Ancestral Roofs

"In Praise of Older Buildings"

Sunday, June 26, 2011

Revolutions and refugees

I camped at Presqu'ile Provincial Park last week - lovely weather (but for the monsoon that made our Monday night dinner party into an adventure), cycling along verdant trails and walking among old-growth oaks and maples, 'in the moment' for hours on cobble beaches or on the boardwalk in awed communion with egrets, swans, herons, frogs, tadpoles, fish and snakes. I also communed with the spirits of the past, looking for echoes and resonances as I always so.

I spent my 'off' hours reading While the Women Only Wept * by Janice Potter-MacKinnon, getting back in touch with my UEL story, and giving some thought to the refugee experience. The well-established, but foolishly loyal citizens of the early 13 colonies were driven by a complex but inevitable set of circumstances into exile in Upper Canada in the 1770's. This book puts the reader in touch with the realities of the conflict - not for the soldiers, not for the politicians, but women and children left behind on hard-won homesteads - left behind, then leaving, both in appalling conditions. (* McGill-Queen's University Press, 1993)

With these desperately sad stories foremost in my mind, I visited the remaining structures at Presqu'ile park. As in most parks, some former family cottages remain - land was expropriated for the park, and families were displaced. Long tenure arrangements are familar in provincial parks; we know of homes and cottages still in use at Sandbanks and Algonquin. Would be curious to know what the arrangements are, but they are likely the best outcome from a difficult situation. They speak to the pain of having one's family summer place, full of memories, special haunts, and plans for future generations overtaken by a provincial institution and given over to the masses for their amusement. A few formerly private buildings still remain in Presqu'ile - all are used for park personnel and the amazing natural heritage education programs for which the park is well known. One summer place in particular is very lovely.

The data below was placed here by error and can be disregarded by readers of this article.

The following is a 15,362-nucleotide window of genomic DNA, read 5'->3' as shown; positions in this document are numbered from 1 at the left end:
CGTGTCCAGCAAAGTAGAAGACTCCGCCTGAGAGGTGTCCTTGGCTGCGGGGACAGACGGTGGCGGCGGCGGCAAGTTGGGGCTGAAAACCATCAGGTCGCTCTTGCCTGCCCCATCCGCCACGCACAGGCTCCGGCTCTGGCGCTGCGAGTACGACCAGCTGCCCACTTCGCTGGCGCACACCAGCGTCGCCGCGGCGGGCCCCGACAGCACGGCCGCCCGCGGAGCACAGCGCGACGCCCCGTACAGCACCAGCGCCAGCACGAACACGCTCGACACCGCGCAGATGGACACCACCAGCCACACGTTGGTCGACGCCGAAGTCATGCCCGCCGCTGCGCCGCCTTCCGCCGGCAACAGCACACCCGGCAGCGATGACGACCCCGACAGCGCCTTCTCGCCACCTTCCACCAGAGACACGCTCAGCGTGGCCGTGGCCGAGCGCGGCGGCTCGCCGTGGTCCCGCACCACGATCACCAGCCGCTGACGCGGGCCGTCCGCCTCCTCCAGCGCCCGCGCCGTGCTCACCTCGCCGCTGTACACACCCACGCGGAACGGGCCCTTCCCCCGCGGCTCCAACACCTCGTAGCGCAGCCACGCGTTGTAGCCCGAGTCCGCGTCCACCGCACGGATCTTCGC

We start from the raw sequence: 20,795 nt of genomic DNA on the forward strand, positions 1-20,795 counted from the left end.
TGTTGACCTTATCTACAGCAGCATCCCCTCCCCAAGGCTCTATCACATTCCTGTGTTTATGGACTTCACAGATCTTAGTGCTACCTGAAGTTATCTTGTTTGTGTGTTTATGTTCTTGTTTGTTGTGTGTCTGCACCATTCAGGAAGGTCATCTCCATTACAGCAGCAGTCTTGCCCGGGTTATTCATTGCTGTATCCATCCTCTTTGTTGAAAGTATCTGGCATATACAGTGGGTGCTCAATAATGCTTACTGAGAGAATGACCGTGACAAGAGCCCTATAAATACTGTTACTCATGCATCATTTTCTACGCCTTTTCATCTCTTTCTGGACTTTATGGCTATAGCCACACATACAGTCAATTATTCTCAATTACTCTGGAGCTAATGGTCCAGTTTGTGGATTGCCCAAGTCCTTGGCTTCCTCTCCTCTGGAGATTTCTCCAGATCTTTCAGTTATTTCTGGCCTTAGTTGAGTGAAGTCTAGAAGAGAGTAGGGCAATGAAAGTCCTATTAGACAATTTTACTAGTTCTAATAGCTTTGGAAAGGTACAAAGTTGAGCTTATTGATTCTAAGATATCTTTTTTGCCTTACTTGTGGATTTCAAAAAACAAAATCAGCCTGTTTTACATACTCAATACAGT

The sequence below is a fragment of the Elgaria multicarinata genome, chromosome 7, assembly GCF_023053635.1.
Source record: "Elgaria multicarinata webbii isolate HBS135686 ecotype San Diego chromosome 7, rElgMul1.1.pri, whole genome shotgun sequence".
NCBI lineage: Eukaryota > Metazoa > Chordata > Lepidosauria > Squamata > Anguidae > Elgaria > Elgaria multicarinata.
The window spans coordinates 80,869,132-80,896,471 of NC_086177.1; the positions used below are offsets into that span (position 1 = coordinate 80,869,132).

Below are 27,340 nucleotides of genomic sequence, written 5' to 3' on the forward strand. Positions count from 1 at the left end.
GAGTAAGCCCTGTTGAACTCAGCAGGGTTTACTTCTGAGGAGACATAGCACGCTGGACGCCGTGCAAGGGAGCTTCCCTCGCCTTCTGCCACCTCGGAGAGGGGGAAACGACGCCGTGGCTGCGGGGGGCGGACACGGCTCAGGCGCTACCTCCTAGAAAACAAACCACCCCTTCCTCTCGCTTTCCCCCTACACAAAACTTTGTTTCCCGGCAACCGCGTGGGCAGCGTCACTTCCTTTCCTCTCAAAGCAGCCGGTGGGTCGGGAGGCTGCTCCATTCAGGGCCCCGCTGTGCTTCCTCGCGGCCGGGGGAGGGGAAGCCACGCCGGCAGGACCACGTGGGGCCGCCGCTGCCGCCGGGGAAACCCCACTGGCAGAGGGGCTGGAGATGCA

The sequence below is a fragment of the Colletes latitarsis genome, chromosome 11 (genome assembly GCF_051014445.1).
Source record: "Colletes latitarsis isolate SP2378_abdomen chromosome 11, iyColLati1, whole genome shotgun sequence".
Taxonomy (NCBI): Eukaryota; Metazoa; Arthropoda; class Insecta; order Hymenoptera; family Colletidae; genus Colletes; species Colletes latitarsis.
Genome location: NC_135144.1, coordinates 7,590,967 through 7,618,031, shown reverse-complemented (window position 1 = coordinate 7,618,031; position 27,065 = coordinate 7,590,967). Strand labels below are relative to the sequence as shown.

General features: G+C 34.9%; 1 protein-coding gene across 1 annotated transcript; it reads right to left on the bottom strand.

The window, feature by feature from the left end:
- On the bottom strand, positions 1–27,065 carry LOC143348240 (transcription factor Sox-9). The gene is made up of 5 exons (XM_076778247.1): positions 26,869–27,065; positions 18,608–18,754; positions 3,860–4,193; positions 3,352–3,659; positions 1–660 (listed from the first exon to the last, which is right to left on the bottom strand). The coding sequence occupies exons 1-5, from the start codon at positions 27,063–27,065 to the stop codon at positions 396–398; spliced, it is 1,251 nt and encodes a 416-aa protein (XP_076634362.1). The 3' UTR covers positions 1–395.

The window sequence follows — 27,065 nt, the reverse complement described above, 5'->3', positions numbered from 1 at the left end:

I have powerful memories of a visit in the very early 1970's to the Gaspe communities just recently expropriated and off-limits, emptied for the creation of Forillon National Park - memories of a night there, of exploring for fossils under massive cliffs and watching whales from the headlands, all the time aware that we were trespassing on ancestral lands, small holdings and fishing stages (and government property). We camped in our old Volvo with our dog Zeke, wandering among abandoned and boarded up homes and sheds, gardens and jetties, hearing the voices of the communities so recently erased. The memories are powerful and haunt me even now.

Back in April I was deeply was moved to read a letter from a reader to Canadian Geographic, in response to their April National Parks issue. He writes "My family was expropriated in 1970 for the creation of Forillon National Park in Quebec. If you knew ...the harassment, grief and sorrow we had to go through, especially my 84 year old could not buy a decent garden shed today with what we were paid for our properties...My dad who was still living in our house, witnessed its burning while sitting on his suitcase waiting for his transport to Montreal...He never set foot in Gaspe after that September day." Difficult voices to hear. When we finally camp at Forillon, I expect to hear them still.

As we enjoy our wonderful Presqu'ile Park, and all of the others in the system, let's give some thought to all of those who came before us, and left, refugees, giving up something precious.

Top: 1950's cottage transformed into the Nature Centre
Centre: Stonehedge, the Wilson family summer home (c.1930's)
Centre Right: a tiny forgotten cottage near the Nature Centre program building
Bottom: Gatepost at Stonehedge

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